I have these on all my lenses, basic UV lens filters and the main reason I have them is to protect the glass of my lens.  There is a bit of controversy around this practice, some people say ‘why spend thousands of $$ for premium glass and then put a $100 filter on the front?’ and its a fair enough point.  It may impact on the quality of the image you take but I would rather protect my expensive glass this way.  They also filter UV light and cut through haze as well.

3.  Lens Hood

Lens Hoods are tricky things, I usually forget to pack them and therefore don’t have them with me to use.  They are useful in blocking light shining directly on the lens (sunlight or spotlights inside) that can cause lens flare.  If I am using my tripod I often use my hand or my hat to shade the lens because then I have a hand free for that purpose – not so easy when you are shooting handheld.

4. Tripod

Probably the most important and useful accessory you can buy after you get a bag. Also a scary item to get, its expensive and you have to carry it around and you can feel a bit self concious using one in public.  I have to confess I was afraid of mine and didn’t use it for months until I realised that I suck at hand held steadiness in anything less than bright sunlight.  Now I love my tripod and it is always in my car, ready to be used.

Now buying my first tripod was really hard, there are so many different options and I didn’t know what I needed because I had never used one.  I wrote this post back when I purchased mine that explained my process and experience.  I have since upgraded to Manfrotto legs after my first ones were damaged in a car accident.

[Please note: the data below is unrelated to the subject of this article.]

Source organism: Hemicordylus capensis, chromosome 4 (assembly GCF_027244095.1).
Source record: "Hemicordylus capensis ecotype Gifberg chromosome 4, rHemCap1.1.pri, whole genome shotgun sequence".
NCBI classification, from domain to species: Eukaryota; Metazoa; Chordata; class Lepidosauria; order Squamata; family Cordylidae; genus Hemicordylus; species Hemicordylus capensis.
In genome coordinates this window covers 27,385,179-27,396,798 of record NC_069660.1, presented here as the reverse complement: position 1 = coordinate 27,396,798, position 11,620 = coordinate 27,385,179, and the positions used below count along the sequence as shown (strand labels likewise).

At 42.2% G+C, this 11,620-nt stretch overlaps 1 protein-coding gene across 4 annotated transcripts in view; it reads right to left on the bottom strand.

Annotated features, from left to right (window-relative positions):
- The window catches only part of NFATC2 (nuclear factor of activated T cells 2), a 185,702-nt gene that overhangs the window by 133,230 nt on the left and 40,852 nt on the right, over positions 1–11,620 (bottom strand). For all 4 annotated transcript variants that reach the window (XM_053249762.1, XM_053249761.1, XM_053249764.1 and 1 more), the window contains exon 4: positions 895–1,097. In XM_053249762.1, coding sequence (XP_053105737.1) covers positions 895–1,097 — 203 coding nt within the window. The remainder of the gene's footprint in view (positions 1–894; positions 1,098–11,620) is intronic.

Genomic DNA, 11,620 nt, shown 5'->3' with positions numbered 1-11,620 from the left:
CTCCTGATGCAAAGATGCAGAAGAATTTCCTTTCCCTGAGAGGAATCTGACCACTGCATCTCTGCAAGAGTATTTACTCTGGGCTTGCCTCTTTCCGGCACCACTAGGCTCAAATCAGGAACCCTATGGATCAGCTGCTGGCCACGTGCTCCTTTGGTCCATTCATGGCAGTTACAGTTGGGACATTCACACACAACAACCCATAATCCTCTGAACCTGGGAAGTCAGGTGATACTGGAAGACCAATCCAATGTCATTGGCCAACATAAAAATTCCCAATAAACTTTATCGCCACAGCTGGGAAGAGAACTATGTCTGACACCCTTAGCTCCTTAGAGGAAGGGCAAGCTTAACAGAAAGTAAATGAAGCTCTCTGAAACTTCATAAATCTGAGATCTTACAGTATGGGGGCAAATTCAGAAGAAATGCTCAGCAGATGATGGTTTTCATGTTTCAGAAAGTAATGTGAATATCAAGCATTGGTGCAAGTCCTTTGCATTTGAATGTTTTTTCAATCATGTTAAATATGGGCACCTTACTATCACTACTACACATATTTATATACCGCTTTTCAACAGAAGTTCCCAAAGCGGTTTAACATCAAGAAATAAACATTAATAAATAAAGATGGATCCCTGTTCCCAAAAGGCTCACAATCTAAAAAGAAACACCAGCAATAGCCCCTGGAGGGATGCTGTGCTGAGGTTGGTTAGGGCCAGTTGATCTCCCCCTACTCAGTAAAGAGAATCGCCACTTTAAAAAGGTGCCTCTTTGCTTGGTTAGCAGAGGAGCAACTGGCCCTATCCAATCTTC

Here are some tips I learned when I started to embrace my tripod and use it

5. Specialty Filters

OK there are lots of options for specialty filters but there are a couple of basic ones I think everyone should have in their kit

Polarising Filter (usually a circular adjustable one) really good for minimising bright reflections on wet foliage or on still water.  Professional car photographers use these a lot I have heard.

A useful explanation on why you should use a polarising filter

And another one

Neutral Density filter – these come in two kinds, either standard or graduated.  The standard has an even coating all across it, where the graduated have only half of the filter covered, this is so you can use it to darken up a bright sky or foreground

Info on using an ND filter

Info on using a graduated ND filter

I have a Circular Polariser that I must confess I usually forget to pack and take with me, and therefore never use.  I also have a variable ND filter which I got to shoot waterfalls with (you can see examples here)

6.  Extra Batteries

So important!!! I have one extra battery which I keep charged and in my camera bag for when it is needed.  I also have a portable battery charger to take with me on long trips.